Improve or Die

kaizen-2-svgAs you age, is your tennis game in decline? Some people accept “the inevitable,” while others at all ages are still working to improve their skills. They are following the basic business philosophy called Kaizen, which has been loosely translated as “Improve or Die.”


The concept of Kaizen was created in Japan following World War II. The word Kaizen means “continuous improvement” and comes from the Japanese words (“kai”) which means “change” or “to correct” and (“zen”) which means “good.” In business, the concept means there must be continuous improvement in your product or methods, or your company will eventually fade away.

Three Role Models

SuperSenior Gordon Hammes

SuperSenior Gordon Hammes

For me, I have three role models. Naples friends Jack Lease and Gordon Hammes, both playing in their 80s and both continually looking to improve their games. (And Gordon finally was able to beat his nemesis King Van Nostrand and win a Gold Ball in the process).

And New Hampshire/Naples friend Bill Simonton, The King of “What’s new?” Whether it is new strings, new racquet, higher/lower string tension, two-handed backhand, extra slice … he is always working on something new.

“Don’t look back…”

Legendary Negro League pitcher Satchel Page is attributed with the famous quote when asked about his aging, he said, “Don’t look back. Someone might be gainin’ on you.”

How about you… are you striving to improve or are they gainin’ on you?

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9 thoughts on “Improve or Die

  1. It’s funny how things work out, but had my racquet restrung before playing the Nationals and by mistake the stringer strung it 4lbs loser (51 instead of 55) using the 110 Michael Chang (best racquet ever made). Anyway instead of restringing it I tried it out and bingo I got more bite and spin on the ball without losing much control. For the semi’s and finals I upped it to 52 but still good. If you are looking for more bite and power, try dropping the tension. I think it helped me win the National 65 Clay Courts.

    Larry, i am a believer in looser than tighter (but not too loose). thanks, george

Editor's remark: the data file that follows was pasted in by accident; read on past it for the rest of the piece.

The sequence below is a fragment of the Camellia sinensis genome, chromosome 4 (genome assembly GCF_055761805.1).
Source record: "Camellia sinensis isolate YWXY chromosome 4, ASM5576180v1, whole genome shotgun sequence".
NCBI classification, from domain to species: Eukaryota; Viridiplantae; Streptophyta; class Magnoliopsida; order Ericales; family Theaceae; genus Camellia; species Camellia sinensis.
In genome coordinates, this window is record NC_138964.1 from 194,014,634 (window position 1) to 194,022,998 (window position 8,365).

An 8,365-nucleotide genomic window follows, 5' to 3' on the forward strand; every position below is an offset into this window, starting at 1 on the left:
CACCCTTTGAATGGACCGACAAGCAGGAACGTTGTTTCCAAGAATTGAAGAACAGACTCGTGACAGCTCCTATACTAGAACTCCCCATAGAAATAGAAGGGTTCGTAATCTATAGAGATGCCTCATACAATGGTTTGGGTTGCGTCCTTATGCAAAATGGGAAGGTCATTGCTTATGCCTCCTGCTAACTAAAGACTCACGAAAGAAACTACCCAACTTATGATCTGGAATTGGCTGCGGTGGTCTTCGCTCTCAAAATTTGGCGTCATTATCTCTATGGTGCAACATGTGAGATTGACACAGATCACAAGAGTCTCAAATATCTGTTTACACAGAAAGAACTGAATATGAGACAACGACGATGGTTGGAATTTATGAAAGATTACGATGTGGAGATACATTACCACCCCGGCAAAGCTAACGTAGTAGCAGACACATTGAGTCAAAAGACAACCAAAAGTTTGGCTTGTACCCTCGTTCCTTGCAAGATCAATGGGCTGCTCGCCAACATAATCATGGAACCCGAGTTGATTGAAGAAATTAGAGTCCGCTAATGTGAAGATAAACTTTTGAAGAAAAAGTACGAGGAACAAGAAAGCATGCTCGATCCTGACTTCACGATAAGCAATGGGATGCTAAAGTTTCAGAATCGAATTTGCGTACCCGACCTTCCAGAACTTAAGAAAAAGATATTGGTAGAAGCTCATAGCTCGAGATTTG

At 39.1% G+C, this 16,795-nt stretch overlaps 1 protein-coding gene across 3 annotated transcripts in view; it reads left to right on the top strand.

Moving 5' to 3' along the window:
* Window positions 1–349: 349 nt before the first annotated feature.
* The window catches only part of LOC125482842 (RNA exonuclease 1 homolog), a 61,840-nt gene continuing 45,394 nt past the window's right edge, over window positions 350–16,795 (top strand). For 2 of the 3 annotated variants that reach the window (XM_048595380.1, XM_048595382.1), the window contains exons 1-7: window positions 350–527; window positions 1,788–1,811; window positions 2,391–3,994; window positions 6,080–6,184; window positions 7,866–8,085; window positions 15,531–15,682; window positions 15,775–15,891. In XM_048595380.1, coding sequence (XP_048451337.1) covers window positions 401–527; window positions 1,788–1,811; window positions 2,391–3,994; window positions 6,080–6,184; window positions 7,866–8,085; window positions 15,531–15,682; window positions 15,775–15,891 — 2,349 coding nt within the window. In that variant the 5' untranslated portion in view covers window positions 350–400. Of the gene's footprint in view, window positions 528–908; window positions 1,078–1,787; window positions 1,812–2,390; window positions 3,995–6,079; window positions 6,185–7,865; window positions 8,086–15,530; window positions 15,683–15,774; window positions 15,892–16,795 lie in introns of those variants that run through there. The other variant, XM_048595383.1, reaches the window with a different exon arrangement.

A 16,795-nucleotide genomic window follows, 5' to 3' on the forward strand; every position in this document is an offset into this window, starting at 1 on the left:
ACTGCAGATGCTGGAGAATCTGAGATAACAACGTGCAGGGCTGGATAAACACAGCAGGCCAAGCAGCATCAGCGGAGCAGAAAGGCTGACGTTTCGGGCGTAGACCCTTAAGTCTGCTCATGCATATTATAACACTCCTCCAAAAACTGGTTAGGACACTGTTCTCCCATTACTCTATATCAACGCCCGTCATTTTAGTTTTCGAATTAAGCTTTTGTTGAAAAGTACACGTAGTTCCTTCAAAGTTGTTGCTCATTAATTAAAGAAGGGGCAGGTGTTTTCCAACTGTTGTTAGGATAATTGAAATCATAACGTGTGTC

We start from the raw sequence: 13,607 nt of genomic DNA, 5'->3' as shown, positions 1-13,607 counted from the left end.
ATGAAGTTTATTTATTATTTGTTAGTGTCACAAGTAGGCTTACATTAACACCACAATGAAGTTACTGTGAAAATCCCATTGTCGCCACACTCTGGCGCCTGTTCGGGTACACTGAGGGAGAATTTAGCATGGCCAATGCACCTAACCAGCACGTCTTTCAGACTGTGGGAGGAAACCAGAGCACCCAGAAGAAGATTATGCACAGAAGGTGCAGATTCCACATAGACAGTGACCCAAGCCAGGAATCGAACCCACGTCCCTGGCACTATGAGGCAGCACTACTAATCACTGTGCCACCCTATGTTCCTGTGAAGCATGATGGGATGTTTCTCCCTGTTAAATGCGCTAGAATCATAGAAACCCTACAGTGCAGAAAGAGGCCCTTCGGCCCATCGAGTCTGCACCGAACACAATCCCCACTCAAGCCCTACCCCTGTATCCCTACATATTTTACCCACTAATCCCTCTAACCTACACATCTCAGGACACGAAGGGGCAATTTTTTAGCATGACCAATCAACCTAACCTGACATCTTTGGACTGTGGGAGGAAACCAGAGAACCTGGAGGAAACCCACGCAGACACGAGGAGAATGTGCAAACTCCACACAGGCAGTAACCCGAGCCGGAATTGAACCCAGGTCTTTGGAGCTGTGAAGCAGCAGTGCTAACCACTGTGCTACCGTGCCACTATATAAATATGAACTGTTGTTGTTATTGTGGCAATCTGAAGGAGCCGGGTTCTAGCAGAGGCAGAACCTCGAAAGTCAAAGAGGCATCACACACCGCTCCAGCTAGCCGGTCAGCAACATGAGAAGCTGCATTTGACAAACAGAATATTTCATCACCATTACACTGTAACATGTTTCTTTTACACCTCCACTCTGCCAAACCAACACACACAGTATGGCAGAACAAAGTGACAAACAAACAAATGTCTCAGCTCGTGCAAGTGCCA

2. Great topic George. I am. Constantly looking for ways to improve and grow in this game. That’s what it’s all about for me! Otherwise we go out day after, make the same mistakes robotically, and that’s the definition of insanity isn’t it?

    Jim, insanity and unhappiness. thanks, george

  3. Question for larry & George – what strings? Poly?

    Jeff, i have been using a Gamma combo: Glide and Moto, strung at 47 and 51 respectively. george

  4. As you age, you may not actually improve but you should understand my “theory of relative decline”. You keep working to get worse more slowly than your peers.

    Bill, Amen! george

  5. Since we’re talking Kaizen…my two yen,

    It’s not about “keep working or working harder or more effort”, it’s actually about MORE ENJOYMENT.

    Kaizen, also means to “improve to the point of effortless mastery”….
    Look at Hank I, Fred, Gordon, King….they all have an effortless mastery about their strokes…as such they are enjoying the heck out of this beautiful game and beating everyone in the process 🙂

    Marc, while you may add “enjoyment” into the mix (and i agree with the goal), i do not think the Japanese worker hears much about that. 🙂 George

  6. As we age, muscle strength diminishes. Aerobic and resistance exercises somewhat mitigate the weakening, however, the gradual, inevitable weakening still occurs.
    Using oversized racquets, strung at lower tensions, can increase the stroke power that is lost with ageing.

    Dr. Michael, thanks! george

  7. Great post, George! That’s one of the things I love most about tennis–there’s always room for improvement, always something to work on. I started playing in my 40s, have been at it for almost 20 years, and still have a long way to go. I’m already looking forward to seeing everyone again at Newk’s next year for the 30th edition. Be well!

    Joe, “room for improvement” is an understatement for most of us! thanks, george

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